“FAFSA” is one of those words (if it is a word) that strikes fear into the hearts of those who know what it is. FAFSA stands for Free Application for Federal Student Aid and, as the name suggests, it is the form families have to fill out to get federal aid for their kids. And the reason it strikes fear is that it is a long and complicated process (though they do say that they keep trying to improve it.)
Now you may be wondering why this has anything to do with my blog. Bear with me.
One of the critical pieces of information FAFSA requires, of course, is the financial position of the student’s parents. It certainly stands to reason that this is the sort of thing you’d want to know in determining whether someone was eligible for federal student aid, right? But you all know that figuring out who counts as a ”parent” means isn’t always easy. Continue reading
Here’s one timely illustration of the marriage/children link being invoked in support of access to marriage. (This ties back to a post from yesterday.) The American Academy of Pediatrics (apparently the major national organization of pediatricians) has endorsed access to marriage for same-sex couples. The rational for this is all about what is good for children, which is, of course, the primary concern of pediatricians.
Children thrive in families that are stable and that provide permanent security, and the way we do that is through marriage,” said Benjamin Siegel, MD, FAAP, chair of the AAP Committee on Psychosocial Aspects of Child and Family Health, and a co-author of the policy statement. “The AAP believes there should be equal opportunity for every couple to access the economic stability and federal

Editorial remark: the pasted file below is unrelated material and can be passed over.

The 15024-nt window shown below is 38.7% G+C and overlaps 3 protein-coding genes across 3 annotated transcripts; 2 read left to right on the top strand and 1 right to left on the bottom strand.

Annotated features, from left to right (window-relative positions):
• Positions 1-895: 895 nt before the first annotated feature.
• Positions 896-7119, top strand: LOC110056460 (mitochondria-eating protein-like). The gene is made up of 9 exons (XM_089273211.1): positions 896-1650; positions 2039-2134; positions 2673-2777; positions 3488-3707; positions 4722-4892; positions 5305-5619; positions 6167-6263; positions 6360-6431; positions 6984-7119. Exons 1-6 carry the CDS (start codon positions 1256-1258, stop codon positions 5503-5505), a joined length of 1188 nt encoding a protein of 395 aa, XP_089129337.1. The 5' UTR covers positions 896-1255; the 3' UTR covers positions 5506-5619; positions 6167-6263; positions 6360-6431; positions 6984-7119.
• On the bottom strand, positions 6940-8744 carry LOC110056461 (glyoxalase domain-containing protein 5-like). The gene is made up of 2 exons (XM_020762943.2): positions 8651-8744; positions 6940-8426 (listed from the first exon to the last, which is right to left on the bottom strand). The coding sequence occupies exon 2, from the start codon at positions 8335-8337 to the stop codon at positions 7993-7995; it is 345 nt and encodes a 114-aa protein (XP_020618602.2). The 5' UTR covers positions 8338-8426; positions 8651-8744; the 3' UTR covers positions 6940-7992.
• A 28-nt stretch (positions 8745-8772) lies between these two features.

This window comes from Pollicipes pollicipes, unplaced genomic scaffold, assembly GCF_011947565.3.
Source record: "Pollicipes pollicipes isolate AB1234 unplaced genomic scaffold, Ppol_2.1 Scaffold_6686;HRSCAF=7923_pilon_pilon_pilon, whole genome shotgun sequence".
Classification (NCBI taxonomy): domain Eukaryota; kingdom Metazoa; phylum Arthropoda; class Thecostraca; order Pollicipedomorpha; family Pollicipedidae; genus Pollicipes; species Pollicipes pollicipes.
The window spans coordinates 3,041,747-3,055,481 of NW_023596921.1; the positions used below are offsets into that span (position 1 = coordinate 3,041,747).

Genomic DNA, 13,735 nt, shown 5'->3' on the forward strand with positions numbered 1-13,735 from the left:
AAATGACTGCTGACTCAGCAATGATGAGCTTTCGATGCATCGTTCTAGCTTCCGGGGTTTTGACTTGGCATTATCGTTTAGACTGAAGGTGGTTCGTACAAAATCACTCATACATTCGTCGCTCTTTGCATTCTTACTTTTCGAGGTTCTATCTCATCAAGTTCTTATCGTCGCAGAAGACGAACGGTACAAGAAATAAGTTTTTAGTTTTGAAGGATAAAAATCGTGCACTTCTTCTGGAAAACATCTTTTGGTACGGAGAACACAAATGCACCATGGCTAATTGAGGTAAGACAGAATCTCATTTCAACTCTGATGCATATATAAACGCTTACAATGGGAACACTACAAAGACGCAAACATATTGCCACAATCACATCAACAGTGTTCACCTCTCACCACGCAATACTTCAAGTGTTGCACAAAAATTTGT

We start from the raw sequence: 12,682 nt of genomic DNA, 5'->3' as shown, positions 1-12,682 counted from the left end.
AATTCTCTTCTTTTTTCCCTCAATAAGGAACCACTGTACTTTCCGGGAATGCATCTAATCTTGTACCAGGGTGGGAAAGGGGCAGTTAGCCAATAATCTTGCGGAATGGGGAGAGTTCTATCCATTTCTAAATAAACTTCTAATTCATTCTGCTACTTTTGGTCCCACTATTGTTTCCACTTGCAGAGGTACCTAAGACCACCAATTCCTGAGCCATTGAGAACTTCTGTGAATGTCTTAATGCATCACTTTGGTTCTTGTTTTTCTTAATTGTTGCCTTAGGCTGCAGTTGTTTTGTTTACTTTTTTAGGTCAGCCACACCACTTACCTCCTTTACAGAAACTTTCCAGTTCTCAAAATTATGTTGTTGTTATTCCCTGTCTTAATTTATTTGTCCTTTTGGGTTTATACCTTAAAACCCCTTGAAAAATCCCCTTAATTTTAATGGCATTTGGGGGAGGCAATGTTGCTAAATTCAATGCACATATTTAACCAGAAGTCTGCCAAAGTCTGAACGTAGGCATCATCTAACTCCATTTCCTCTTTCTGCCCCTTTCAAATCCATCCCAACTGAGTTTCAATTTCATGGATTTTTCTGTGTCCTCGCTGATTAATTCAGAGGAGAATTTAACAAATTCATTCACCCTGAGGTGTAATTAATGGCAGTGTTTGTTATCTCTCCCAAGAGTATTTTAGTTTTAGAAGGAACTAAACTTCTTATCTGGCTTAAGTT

supports provided to married couples to raise children.”
(This is from the press release on the AAP website.)
It’s clearly crucial to this argument that significant numbers of lesbian and gay couples are already raising children. You can see how critical that premise is by looking at the discussion in Europe.
Also in the news (along with the surrogacy story I just posted), is this from Texas. Andy Miller and Brian Stephens have a son Clark, who they adopted just days after he was born in 2007.
Generally speaking, Texas issues “supplemental birth certificate forms” for adoptive parents. And if Andy and Brian were male and female, they’d have a nice new certificate listing them both as parents. But Andy and Brian are not male and female–they are both men. And Texas won’t issue a new birth certificate for them. Continue reading
Many important things happened on Election Day. Among them, Washington State voters (as well as those in Maine and Maryland) approved measures giving same-sex couples access to marriage.